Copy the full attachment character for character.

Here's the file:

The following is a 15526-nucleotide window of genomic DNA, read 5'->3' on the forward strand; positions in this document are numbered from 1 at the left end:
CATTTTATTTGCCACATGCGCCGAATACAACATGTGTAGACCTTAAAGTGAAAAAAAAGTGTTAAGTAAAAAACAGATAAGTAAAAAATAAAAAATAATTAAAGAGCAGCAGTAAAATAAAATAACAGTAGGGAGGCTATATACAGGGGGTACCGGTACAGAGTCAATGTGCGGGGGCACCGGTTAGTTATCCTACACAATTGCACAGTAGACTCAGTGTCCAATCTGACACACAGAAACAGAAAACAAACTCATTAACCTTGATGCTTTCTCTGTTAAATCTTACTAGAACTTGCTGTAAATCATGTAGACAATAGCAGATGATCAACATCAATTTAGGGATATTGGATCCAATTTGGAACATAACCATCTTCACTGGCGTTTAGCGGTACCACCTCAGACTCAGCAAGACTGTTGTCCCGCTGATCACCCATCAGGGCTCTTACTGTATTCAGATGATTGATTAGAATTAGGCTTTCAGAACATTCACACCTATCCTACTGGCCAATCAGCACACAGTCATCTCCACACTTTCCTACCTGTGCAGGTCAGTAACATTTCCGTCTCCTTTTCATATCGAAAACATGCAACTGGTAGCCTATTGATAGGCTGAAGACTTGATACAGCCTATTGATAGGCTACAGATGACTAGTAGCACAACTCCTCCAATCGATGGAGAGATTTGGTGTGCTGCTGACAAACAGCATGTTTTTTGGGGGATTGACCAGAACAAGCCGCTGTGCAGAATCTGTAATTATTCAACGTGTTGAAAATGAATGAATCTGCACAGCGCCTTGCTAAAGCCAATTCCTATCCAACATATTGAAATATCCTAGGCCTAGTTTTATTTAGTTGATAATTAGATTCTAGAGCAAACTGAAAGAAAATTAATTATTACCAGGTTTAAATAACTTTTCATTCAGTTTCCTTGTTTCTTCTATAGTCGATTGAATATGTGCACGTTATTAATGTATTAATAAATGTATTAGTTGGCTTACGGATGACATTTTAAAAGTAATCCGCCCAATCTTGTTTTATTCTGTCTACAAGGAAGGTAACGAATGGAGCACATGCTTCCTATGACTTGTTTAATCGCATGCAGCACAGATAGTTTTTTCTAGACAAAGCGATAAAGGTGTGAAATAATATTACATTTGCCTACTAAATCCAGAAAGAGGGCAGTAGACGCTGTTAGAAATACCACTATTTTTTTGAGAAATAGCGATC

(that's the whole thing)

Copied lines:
The following is a 15526-nucleotide window of genomic DNA, read 5'->3' on the forward strand; positions in this document are numbered from 1 at the left end:
CATTTTATTTGCCACATGCGCCGAATACAACATGTGTAGACCTTAAAGTGAAAAAAAAGTGTTAAGTAAAAAACAGATAAGTAAAAAATAAAAAATAATTAAAGAGCAGCAGTAAAATAAAATAACAGTAGGGAGGCTATATACAGGGGGTACCGGTACAGAGTCAATGTGCGGGGGCACCGGTTAGTTATCCTACACAATTGCACAGTAGACTCAGTGTCCAATCTGACACACAGAAACAGAAAACAAACTCATTAACCTTGATGCTTTCTCTGTTAAATCTTACTAGAACTTGCTGTAAATCATGTAGACAATAGCAGATGATCAACATCAATTTAGGGATATTGGATCCAATTTGGAACATAACCATCTTCACTGGCGTTTAGCGGTACCACCTCAGACTCAGCAAGACTGTTGTCCCGCTGATCACCCATCAGGGCTCTTACTGTATTCAGATGATTGATTAGAATTAGGCTTTCAGAACATTCACACCTATCCTACTGGCCAATCAGCACACAGTCATCTCCACACTTTCCTACCTGTGCAGGTCAGTAACATTTCCGTCTCCTTTTCATATCGAAAACATGCAACTGGTAGCCTATTGATAGGCTGAAGACTTGATACAGCCTATTGATAGGCTACAGATGACTAGTAGCACAACTCCTCCAATCGATGGAGAGATTTGGTGTGCTGCTGACAAACAGCATGTTTTTTGGGGGATTGACCAGAACAAGCCGCTGTGCAGAATCTGTAATTATTCAACGTGTTGAAAATGAATGAATCTGCACAGCGCCTTGCTAAAGCCAATTCCTATCCAACATATTGAAATATCCTAGGCCTAGTTTTATTTAGTTGATAATTAGATTCTAGAGCAAACTGAAAGAAAATTAATTATTACCAGGTTTAAATAACTTTTCATTCAGTTTCCTTGTTTCTTCTATAGTCGATTGAATATGTGCACGTTATTAATGTATTAATAAATGTATTAGTTGGCTTACGGATGACATTTTAAAAGTAATCCGCCCAATCTTGTTTTATTCTGTCTACAAGGAAGGTAACGAATGGAGCACATGCTTCCTATGACTTGTTTAATCGCATGCAGCACAGATAGTTTTTTCTAGACAAAGCGATAAAGGTGTGAAATAATATTACATTTGCCTACTAAATCCAGAAAGAGGGCAGTAGACGCTGTTAGAAATACCACTATTTTTTTGAGAAATAGCGATC